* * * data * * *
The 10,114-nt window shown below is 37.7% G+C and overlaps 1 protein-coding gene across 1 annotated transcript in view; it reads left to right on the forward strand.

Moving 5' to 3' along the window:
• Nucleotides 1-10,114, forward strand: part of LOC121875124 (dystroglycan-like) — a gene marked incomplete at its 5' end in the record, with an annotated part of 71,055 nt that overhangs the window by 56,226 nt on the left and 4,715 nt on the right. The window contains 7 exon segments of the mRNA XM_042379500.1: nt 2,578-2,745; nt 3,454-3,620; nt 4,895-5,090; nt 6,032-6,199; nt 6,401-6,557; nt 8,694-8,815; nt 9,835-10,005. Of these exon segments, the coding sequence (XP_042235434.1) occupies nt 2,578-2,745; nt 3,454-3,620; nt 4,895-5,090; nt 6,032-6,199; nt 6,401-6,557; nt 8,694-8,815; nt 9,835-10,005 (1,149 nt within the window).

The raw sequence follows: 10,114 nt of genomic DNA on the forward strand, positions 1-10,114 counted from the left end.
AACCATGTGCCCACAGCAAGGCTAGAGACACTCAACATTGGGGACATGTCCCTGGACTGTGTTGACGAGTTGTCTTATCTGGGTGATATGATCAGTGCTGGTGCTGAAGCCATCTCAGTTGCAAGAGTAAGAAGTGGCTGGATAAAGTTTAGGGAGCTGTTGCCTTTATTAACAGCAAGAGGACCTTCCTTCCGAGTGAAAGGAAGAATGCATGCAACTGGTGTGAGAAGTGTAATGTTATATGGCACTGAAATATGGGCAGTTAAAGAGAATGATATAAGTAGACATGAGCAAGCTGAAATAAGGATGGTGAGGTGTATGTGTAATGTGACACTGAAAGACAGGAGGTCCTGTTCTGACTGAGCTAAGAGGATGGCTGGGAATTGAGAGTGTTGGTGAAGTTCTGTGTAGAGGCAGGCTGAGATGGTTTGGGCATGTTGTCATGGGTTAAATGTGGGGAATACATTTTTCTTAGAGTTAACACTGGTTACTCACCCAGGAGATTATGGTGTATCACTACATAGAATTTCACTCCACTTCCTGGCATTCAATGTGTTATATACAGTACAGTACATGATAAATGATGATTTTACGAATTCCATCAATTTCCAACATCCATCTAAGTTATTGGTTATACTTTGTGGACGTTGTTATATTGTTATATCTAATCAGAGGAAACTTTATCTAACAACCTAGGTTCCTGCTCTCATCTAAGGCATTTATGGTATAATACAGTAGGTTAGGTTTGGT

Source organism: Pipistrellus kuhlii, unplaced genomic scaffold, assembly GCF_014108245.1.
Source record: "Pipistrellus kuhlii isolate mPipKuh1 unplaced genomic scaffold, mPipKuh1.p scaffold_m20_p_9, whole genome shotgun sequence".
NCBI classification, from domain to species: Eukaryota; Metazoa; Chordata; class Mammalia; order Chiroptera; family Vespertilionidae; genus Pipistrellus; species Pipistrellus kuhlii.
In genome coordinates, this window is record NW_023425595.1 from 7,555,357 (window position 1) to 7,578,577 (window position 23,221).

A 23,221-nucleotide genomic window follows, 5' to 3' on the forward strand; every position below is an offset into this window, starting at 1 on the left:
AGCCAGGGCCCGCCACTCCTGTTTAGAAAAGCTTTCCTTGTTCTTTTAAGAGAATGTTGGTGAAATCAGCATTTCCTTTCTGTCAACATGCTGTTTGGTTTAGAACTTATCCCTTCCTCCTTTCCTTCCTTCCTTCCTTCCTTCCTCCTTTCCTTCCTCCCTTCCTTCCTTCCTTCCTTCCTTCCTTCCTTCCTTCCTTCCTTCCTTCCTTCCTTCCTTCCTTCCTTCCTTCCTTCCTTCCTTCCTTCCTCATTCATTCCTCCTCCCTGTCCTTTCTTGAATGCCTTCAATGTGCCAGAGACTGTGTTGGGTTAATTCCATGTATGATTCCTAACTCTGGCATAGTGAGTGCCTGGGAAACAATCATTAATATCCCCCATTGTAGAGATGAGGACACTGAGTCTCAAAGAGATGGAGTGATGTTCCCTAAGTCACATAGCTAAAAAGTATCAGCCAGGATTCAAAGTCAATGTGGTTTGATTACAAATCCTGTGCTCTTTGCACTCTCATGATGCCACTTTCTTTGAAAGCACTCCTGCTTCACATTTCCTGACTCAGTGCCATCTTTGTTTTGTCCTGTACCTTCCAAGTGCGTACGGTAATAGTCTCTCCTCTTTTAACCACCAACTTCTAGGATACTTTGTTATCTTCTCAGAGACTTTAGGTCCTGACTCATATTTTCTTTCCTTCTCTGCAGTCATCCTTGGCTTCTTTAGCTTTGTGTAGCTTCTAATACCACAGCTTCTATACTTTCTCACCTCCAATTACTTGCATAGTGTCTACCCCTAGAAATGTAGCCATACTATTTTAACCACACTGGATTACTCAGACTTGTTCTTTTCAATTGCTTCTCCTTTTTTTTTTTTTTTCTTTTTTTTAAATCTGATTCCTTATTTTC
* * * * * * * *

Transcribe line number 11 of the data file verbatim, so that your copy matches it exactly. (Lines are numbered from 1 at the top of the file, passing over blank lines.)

AGCCAGGGCCCGCCACTCCTGTTTAGAAAAGCTTTCCTTGTTCTTTTAAGAGAATGTTGGTGAAATCAGCATTTCCTTTCTGTCAACATGCTGTTTGGTTTAGAACTTATCCCTTCCTCCTTTCCTTCCTTCCTTCCTTCCTTCCTCCTTTCCTTCCTCCCTTCCTTCCTTCCTTCCTTCCTTCCTTCCTTCCTTCCTTCCTTCCTTCCTTCCTTCCTTCCTTCCTTCCTTCCTTCCTTCCTTCCTTCCTCATTCATTCCTCCTCCCTGTCCTTTCTTGAATGCCTTCAATGTGCCAGAGACTGTGTTGGGTTAATTCCATGTATGATTCCTAACTCTGGCATAGTGAGTGCCTGGGAAACAATCATTAATATCCCCCATTGTAGAGATGAGGACACTGAGTCTCAAAGAGATGGAGTGATGTTCCCTAAGTCACATAGCTAAAAAGTATCAGCCAGGATTCAAAGTCAATGTGGTTTGATTACAAATCCTGTGCTCTTTGCACTCTCATGATGCCACTTTCTTTGAAAGCACTCCTGCTTCACATTTCCTGACTCAGTGCCATCTTTGTTTTGTCCTGTACCTTCCAAGTGCGTACGGTAATAGTCTCTCCTCTTTTAACCACCAACTTCTAGGATACTTTGTTATCTTCTCAGAGACTTTAGGTCCTGACTCATATTTTCTTTCCTTCTCTGCAGTCATCCTTGGCTTCTTTAGCTTTGTGTAGCTTCTAATACCACAGCTTCTATACTTTCTCACCTCCAATTACTTGCATAGTGTCTACCCCTAGAAATGTAGCCATACTATTTTAACCACACTGGATTACTCAGACTTGTTCTTTTCAATTGCTTCTCCTTTTTTTTTTTTTTTCTTTTTTTTAAATCTGATTCCTTATTTTC